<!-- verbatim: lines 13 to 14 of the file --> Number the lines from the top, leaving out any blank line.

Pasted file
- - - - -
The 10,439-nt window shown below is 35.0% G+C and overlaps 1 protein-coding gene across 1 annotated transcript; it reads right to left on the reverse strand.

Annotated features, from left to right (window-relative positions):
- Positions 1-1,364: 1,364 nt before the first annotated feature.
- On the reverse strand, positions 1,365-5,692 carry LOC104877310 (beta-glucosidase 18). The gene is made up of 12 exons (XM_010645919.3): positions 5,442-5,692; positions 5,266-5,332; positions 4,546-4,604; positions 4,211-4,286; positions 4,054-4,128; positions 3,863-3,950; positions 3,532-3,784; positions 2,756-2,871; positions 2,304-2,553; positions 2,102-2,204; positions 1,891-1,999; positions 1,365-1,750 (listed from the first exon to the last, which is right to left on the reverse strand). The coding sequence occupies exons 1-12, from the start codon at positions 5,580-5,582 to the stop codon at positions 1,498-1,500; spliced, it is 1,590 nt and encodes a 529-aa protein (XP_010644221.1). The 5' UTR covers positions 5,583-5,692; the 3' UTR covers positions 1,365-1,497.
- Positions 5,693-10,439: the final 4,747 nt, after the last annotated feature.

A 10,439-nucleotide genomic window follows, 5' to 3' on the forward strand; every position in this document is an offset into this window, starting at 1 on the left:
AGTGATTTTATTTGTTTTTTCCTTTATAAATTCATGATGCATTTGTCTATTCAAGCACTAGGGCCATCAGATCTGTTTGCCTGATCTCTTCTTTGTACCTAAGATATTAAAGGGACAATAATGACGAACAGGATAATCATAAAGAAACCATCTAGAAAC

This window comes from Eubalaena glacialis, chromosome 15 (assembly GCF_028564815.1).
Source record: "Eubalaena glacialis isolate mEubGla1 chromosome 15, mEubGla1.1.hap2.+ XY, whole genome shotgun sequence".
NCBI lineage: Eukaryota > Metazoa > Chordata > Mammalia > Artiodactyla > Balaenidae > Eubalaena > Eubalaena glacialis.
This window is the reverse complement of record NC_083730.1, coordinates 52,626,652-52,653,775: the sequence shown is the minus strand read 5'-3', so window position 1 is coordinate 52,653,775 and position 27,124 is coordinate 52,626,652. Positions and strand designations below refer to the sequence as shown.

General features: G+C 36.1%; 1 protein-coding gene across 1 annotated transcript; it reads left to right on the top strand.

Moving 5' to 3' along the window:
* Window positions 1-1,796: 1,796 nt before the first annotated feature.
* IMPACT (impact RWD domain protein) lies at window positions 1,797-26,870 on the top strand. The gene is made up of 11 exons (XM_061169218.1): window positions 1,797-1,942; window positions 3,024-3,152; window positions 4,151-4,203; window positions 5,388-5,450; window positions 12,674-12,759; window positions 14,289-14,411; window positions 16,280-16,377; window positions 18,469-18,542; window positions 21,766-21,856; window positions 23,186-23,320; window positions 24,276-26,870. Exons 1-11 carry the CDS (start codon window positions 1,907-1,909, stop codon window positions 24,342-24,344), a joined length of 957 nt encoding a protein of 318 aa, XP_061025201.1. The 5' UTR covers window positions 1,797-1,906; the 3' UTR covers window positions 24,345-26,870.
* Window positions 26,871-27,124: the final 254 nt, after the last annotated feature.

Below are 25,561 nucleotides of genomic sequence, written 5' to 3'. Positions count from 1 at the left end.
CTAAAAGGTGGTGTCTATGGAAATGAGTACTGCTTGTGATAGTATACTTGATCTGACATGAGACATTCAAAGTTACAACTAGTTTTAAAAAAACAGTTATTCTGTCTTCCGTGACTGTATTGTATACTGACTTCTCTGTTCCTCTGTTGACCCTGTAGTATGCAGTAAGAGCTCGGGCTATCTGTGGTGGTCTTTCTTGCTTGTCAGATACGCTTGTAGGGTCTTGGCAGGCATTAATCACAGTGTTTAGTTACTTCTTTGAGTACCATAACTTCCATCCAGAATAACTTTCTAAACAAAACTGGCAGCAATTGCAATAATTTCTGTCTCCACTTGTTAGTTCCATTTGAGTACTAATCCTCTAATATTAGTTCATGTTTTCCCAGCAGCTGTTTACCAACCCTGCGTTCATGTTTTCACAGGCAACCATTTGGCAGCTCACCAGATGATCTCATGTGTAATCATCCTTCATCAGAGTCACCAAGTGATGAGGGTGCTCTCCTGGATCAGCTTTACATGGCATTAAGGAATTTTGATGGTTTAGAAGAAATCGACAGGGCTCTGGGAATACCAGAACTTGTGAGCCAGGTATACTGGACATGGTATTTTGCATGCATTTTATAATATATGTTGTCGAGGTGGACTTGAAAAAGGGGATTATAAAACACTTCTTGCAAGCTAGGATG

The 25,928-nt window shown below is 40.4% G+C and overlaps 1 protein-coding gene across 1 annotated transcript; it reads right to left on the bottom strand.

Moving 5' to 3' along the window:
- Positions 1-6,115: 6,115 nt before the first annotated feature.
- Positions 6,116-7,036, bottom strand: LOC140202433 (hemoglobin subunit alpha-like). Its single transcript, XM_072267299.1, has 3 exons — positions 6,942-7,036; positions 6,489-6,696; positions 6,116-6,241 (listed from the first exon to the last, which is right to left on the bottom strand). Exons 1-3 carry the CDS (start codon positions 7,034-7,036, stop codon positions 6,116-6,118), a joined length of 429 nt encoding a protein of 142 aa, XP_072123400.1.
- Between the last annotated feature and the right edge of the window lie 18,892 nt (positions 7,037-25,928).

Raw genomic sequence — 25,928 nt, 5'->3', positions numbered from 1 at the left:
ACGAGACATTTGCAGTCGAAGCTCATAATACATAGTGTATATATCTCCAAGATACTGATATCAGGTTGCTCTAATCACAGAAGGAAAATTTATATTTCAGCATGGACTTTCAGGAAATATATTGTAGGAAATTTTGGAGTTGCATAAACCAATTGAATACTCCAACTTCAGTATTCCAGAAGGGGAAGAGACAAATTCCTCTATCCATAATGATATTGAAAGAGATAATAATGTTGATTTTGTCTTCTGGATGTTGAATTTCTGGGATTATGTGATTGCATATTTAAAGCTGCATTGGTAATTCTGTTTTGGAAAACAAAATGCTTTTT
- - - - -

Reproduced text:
Moving 5' to 3' along the window:
* Window positions 1-1,796: 1,796 nt before the first annotated feature.